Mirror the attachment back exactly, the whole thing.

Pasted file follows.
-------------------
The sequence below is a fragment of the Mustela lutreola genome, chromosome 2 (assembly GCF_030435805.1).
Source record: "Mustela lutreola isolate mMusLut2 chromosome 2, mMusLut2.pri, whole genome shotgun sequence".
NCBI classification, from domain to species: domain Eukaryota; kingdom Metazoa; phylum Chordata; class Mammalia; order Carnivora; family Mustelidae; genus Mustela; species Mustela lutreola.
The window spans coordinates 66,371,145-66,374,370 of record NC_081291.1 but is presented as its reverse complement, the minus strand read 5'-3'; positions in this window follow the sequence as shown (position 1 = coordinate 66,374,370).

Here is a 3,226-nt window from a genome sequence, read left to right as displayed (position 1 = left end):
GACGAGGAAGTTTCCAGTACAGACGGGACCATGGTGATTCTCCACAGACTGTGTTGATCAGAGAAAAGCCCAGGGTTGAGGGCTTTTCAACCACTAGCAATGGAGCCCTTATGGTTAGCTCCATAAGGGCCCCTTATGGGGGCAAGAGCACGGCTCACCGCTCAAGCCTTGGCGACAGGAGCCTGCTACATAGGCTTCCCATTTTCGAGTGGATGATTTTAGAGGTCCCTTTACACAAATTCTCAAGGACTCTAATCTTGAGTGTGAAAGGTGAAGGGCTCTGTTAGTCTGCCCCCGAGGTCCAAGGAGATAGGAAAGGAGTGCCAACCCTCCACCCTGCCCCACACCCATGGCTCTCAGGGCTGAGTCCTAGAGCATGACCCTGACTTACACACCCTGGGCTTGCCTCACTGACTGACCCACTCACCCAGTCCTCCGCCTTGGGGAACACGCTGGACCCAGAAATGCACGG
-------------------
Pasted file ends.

The sequence below is a fragment of the Mustela lutreola genome, chromosome 2 (assembly GCF_030435805.1).
Source record: "Mustela lutreola isolate mMusLut2 chromosome 2, mMusLut2.pri, whole genome shotgun sequence".
NCBI classification, from domain to species: domain Eukaryota; kingdom Metazoa; phylum Chordata; class Mammalia; order Carnivora; family Mustelidae; genus Mustela; species Mustela lutreola.
The window spans coordinates 66,371,145-66,374,370 of record NC_081291.1 but is presented as its reverse complement, the minus strand read 5'-3'; positions in this window follow the sequence as shown (position 1 = coordinate 66,374,370).

Here is a 3,226-nt window from a genome sequence, read left to right as displayed (position 1 = left end):
GACGAGGAAGTTTCCAGTACAGACGGGACCATGGTGATTCTCCACAGACTGTGTTGATCAGAGAAAAGCCCAGGGTTGAGGGCTTTTCAACCACTAGCAATGGAGCCCTTATGGTTAGCTCCATAAGGGCCCCTTATGGGGGCAAGAGCACGGCTCACCGCTCAAGCCTTGGCGACAGGAGCCTGCTACATAGGCTTCCCATTTTCGAGTGGATGATTTTAGAGGTCCCTTTACACAAATTCTCAAGGACTCTAATCTTGAGTGTGAAAGGTGAAGGGCTCTGTTAGTCTGCCCCCGAGGTCCAAGGAGATAGGAAAGGAGTGCCAACCCTCCACCCTGCCCCACACCCATGGCTCTCAGGGCTGAGTCCTAGAGCATGACCCTGACTTACACACCCTGGGCTTGCCTCACTGACTGACCCACTCACCCAGTCCTCCGCCTTGGGGAACACGCTGGACCCAGAAATGCACGG